Hugging the void. I wanted to find an image of a hug to illustrate this blog. My own archive didn’t have what I wanted. I don’t remember my exact Google search, maybe ‘famous hugging painting’. Klimt came up with several versions of Kiss, all gorgeous and sumptuous but not what I wanted. @theoldmortuary we are huggers and touchers. Like many people, we really miss everyday human touch. Family hugs and good friend hugs are obviously top of the list but random people hugs or a touch of an arm to express understanding or support are also much missed. It just feels strange not to touch other humans. It is also important for our health. Let’s do it more.
During a hug we release oxytocin, a hormone that relaxes us and lowers anxiety. It’s often called the “cuddle hormone,” and when it’s released during a 20 second hug it can effectively lower blood pressure and reduce the stress hormone norepinephrine. … Good, long hugs are good for your heart , mind and all the other important human bits.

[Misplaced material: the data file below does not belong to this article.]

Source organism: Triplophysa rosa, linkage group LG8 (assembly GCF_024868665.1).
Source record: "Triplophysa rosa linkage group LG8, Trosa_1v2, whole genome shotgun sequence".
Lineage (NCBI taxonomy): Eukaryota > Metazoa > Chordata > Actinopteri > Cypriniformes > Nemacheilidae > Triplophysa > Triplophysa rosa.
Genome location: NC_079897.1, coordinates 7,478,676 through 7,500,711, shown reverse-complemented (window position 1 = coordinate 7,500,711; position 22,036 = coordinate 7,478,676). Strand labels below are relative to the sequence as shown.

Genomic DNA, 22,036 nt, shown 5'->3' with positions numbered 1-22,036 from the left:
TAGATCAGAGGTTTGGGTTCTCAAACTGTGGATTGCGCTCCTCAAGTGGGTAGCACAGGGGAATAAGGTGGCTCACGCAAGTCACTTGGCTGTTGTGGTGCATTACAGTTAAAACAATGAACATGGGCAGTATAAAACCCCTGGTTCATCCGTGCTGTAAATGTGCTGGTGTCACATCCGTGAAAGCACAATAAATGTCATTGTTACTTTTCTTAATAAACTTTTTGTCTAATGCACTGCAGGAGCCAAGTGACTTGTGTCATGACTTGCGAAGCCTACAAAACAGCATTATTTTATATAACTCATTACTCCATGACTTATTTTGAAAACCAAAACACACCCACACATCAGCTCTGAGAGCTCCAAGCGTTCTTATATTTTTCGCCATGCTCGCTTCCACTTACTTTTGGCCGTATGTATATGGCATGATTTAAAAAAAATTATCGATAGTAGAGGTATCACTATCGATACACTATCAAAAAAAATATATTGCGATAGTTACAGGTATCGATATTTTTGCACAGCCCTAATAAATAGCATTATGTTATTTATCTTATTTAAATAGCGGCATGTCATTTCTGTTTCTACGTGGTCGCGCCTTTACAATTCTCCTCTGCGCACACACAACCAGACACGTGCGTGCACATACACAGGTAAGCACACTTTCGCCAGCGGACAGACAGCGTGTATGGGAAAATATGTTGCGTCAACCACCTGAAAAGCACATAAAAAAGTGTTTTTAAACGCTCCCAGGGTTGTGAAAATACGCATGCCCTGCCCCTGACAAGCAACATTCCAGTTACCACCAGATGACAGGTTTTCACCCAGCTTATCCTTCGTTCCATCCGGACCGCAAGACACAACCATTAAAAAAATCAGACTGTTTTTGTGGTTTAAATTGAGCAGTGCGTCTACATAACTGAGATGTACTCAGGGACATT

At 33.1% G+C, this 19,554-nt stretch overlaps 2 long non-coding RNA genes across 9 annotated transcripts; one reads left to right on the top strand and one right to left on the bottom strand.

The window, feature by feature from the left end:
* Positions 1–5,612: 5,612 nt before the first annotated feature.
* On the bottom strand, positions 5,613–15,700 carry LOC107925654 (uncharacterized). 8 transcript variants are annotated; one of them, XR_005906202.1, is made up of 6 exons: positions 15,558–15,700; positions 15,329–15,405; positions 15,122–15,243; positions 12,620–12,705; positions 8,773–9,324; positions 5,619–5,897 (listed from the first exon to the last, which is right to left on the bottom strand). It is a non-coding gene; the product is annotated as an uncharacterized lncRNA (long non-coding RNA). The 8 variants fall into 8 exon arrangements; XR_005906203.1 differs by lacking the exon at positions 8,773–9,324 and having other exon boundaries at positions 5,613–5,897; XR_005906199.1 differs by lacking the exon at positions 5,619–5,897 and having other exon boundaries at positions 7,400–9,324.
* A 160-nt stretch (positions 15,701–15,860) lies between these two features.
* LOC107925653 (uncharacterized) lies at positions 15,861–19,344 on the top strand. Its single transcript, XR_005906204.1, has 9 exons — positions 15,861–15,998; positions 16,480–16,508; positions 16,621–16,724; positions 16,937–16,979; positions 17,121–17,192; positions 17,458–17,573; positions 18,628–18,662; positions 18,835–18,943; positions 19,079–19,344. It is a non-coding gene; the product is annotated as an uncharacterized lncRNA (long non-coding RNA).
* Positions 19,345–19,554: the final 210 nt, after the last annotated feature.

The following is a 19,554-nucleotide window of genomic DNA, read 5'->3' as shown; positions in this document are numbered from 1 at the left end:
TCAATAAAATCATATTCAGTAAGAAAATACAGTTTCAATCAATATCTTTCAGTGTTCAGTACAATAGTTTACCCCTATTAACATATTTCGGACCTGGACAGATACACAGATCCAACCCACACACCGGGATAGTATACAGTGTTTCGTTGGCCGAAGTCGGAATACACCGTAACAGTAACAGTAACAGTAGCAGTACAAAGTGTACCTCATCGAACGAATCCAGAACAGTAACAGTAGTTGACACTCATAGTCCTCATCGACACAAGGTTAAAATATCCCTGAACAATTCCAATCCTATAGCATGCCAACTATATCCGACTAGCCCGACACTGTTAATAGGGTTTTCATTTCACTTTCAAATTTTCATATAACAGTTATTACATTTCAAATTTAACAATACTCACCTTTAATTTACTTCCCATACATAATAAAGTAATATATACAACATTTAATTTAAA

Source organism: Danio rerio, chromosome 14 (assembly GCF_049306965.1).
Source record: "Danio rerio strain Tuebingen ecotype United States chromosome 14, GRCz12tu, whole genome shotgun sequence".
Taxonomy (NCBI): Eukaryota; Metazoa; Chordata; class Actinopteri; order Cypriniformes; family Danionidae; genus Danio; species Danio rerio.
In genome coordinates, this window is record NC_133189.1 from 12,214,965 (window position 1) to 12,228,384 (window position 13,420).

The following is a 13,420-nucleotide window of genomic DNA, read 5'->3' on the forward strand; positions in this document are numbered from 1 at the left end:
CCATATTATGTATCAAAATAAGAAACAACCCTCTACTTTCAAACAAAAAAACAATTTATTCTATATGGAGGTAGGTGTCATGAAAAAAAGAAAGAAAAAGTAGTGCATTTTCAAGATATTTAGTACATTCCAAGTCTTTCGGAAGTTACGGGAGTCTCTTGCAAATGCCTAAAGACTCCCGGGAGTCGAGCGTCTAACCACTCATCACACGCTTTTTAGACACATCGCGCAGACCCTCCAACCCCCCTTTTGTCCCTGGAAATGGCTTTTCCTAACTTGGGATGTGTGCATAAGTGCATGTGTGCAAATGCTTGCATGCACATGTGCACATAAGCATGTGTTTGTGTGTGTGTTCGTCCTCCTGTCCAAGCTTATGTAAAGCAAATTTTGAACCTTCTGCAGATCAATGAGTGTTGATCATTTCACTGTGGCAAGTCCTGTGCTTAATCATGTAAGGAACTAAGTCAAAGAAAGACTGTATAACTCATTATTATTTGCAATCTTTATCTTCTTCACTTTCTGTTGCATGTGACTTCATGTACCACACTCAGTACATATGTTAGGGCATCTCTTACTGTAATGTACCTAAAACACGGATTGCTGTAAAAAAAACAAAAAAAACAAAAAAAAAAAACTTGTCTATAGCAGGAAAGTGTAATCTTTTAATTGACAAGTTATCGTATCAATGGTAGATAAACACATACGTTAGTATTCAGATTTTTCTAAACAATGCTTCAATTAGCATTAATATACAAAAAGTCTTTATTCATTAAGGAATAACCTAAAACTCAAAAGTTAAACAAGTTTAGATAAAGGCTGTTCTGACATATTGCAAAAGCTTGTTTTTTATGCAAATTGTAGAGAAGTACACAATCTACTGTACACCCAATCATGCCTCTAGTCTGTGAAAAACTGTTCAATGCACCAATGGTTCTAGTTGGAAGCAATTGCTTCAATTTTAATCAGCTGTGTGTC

Regular readers would know that we live very close to a church. There is one vicar who absolutely rocks a good hug outside the church gate. It crosses the boundaries of secular and sacred and it seems so right when people are in distress or blissfully happy.
But back to the image I found that expresses hug so eloquently.
The fact it is painted on a huge chimney plays nicely to the void part of my first sentence. Painted by Loretta Lizio in Brunswick, Melbourne, Australia.
It depicts Jacinda Ardern, New Zealand Prime Minister comforting a Muslim woman after the Mosque massacre in 2019.
The subject matter is significant but it’s the rendering of the hug that made me choose it.
Hugging goals for when we can do them randomly and with no restrictions.